I can no longer stand to be in my apartment.
Out on the sidewalk I search the faces of those who
come towards me, ready to nod good morning.
I want more than a coffee. In the back of the 24-hour
quick mart, I see a man at the table where nobody ever sits,
unwrapping a plastic wrapped croissant.
He wears a baby blue windbreaker, with the insignia
of a bowling club. His distended eyes are splayed out
wide to each corner, unable to look at anyone directly,
which I recognize. He surveys his surroundings
as if he has just discovered nobody ever sits at his table,
beside all that toilet paper to eat their breakfast.
Whose son is he, or brother, I wonder?
Where has he gone, to be here?
We have been the same man, incapable of the quick
dignified greetings these customers share,
ordering their egg sandwiches and lottery tickets.
When he turns to me finally, and I offer him a silent hello,
he appears both curious and confused like how
someone in tears when a joke is made,
can laugh and wear half a grin.
I cannot look away, and out of my uncomfortable body
I point to his breakfast, smile, and give a thumbs up
and out of his huddled body, he raises his breakfast
three inches off the table, flakes flaking off, and with his
half-pained smile he inspires me to wear
for five blocks after, he says, “Croissant.”
My father’s wedding ring encircles a little corner
of blond wood at the bottom of my sock drawer
shaped more oblong than round from all
the things he tried to shove into place:
aluminum lids to garbage cans, two-by-fours
not flush, or engine covers to outboards
that denied him all but a repair bill. Bashed down,
the ring looks up at me with the same vacuous stare
that came over him when he took a short break
from one of his fits of anger. He would look
out into the sunlight of the open basement door,
three penny nail in his mouth, or sit up
from the stern of a boat, seawater blooming
rainbows of motor oil at his feet, wrench loose
in hand, slack jawed, eyes large, as though
he had just heard a voice ask an unanswerable
question of himself. What if he were shown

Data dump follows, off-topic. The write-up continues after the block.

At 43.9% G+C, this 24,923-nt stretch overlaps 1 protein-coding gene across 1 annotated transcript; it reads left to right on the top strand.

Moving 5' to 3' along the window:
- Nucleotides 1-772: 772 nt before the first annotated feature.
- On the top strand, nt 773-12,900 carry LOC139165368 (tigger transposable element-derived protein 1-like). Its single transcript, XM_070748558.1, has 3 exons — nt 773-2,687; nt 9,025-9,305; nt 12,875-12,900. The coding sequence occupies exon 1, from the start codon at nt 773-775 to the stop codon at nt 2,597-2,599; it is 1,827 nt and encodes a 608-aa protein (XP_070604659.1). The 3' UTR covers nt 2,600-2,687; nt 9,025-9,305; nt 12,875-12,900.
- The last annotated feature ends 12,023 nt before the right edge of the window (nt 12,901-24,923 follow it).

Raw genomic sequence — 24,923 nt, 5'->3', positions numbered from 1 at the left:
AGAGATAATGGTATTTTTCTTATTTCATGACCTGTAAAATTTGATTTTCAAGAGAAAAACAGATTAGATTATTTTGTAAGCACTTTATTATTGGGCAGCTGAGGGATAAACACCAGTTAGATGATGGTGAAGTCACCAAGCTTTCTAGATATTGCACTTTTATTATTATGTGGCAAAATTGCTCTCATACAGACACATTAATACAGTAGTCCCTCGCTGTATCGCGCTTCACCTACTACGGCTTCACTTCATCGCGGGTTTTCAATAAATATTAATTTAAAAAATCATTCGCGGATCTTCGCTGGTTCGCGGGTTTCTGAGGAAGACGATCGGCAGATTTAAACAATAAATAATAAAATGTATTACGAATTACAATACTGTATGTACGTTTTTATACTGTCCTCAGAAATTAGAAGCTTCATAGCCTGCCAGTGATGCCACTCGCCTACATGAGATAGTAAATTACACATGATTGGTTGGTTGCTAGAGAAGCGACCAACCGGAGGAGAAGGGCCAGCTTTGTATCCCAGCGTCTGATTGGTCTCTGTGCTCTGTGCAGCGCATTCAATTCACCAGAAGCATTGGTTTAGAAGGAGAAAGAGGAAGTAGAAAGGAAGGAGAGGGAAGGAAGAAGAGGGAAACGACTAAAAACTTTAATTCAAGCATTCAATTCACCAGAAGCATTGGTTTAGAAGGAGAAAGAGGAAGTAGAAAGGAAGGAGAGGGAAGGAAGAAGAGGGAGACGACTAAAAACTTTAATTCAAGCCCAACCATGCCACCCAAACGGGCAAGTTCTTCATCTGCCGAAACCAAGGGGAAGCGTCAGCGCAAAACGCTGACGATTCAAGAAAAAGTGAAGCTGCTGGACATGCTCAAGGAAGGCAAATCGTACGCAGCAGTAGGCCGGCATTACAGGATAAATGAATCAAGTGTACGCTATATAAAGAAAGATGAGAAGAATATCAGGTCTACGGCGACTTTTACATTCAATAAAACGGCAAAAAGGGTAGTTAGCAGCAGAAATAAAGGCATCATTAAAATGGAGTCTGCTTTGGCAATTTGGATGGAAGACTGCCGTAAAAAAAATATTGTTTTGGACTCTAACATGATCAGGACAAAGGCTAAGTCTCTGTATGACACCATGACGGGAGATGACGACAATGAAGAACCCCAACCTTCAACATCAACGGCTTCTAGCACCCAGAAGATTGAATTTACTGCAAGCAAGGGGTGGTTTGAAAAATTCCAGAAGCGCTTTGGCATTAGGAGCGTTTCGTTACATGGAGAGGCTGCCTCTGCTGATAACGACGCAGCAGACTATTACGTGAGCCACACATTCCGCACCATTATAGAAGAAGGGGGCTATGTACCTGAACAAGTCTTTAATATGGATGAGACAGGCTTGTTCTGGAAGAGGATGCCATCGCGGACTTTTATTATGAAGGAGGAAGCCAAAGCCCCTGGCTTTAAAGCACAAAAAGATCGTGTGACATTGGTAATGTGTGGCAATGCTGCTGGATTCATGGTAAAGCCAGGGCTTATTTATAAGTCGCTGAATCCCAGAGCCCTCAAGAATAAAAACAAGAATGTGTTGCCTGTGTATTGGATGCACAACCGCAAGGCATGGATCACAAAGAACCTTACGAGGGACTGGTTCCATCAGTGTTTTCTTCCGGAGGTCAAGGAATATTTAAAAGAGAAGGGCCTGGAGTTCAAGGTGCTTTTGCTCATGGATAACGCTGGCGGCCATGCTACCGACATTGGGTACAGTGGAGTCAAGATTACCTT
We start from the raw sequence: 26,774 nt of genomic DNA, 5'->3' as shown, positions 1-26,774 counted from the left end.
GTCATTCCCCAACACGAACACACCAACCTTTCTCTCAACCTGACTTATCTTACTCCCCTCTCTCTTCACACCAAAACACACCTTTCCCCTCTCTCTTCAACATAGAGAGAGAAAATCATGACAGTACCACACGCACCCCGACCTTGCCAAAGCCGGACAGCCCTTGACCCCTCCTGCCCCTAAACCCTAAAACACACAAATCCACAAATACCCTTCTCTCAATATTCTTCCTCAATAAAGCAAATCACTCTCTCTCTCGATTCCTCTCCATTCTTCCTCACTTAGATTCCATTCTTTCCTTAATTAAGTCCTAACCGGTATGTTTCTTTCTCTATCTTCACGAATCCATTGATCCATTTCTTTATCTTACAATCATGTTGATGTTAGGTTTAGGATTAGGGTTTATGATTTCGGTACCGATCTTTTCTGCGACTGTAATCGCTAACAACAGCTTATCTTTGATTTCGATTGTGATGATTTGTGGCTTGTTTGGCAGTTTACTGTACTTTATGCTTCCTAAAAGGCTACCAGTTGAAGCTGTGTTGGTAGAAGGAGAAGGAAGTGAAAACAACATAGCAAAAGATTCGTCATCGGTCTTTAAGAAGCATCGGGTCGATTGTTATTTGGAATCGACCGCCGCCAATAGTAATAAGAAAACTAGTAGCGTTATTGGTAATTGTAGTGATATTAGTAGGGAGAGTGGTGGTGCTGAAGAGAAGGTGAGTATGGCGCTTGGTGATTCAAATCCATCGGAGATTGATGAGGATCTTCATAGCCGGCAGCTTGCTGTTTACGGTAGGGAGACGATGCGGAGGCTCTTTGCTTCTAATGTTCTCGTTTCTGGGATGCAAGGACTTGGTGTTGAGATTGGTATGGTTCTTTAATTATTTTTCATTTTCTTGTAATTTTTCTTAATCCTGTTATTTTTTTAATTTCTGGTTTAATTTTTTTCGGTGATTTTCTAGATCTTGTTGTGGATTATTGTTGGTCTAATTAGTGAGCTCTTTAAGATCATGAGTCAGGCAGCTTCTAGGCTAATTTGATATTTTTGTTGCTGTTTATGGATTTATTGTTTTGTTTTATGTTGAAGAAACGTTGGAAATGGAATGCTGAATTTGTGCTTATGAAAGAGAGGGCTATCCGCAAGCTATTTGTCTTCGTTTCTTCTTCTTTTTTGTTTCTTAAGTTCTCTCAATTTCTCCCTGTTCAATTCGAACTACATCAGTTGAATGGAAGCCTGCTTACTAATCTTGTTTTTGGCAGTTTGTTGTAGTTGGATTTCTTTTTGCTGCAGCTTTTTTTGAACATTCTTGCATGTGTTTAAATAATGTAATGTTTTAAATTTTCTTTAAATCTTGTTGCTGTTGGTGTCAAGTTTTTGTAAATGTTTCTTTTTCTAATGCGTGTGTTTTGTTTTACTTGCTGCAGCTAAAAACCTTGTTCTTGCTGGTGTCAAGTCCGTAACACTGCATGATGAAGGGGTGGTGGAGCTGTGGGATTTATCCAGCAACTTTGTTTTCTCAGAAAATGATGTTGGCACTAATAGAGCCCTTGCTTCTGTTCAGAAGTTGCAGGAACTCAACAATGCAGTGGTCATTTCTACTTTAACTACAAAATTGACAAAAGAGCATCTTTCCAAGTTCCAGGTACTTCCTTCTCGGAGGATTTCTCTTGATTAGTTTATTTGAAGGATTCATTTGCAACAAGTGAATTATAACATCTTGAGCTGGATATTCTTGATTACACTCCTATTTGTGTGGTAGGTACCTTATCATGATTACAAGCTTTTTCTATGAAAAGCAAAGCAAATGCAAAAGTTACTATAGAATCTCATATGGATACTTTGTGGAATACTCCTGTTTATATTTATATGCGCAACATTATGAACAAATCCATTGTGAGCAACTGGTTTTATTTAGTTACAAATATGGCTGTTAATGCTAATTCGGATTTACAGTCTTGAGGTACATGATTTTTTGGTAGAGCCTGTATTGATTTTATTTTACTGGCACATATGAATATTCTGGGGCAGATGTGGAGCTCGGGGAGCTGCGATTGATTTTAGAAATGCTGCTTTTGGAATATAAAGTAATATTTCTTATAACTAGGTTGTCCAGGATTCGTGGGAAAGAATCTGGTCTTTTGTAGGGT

a patience he never knew? I keep the drawer open
to return his stare as long as I can, not wanting
to shut it too quickly and leave him there alone.
The fish casts its August shadow on the bronze lake bottom below. I walk into the woods. The last full moon of summer begins above the pines. A stage set of western light still. I see a loon doven, and hear its mournful call which always sounds to me like it never expects an answer. My sister whom I love and will never know fully leaves the cottage, the screen door slams, delayed over the water, silence. “It’s just a toothbrush you want?” she says, clear as if she was standing next to me. Someone told me once the Germans have a word for missing home while at home. “I forgot the…” I hear her say, and the rest is taken by the cottage door, the darkening lake, and the cry of two loons about something far off.
Sean Sutherland has had poems published in the literary magazines: The Meadow, Lime Hawk, Gravel, Prick of the Spindle, Blast Furnace, the 30th anniversary anthology; The Writers Studio at 30, and The Maine Review, for which he won honorable mention for their poetry prize in 2015. Sean is a MacDowell Colony Fellow whose plays have been produced in Maine, Los Angeles, and New York City. He self -published a chapbook of short poems and haiku in 2010 entitled, “Forever in the City, Forever Arriving.” He is currently studying with Philip Schultz in his master class at The Writers Studio in New York City.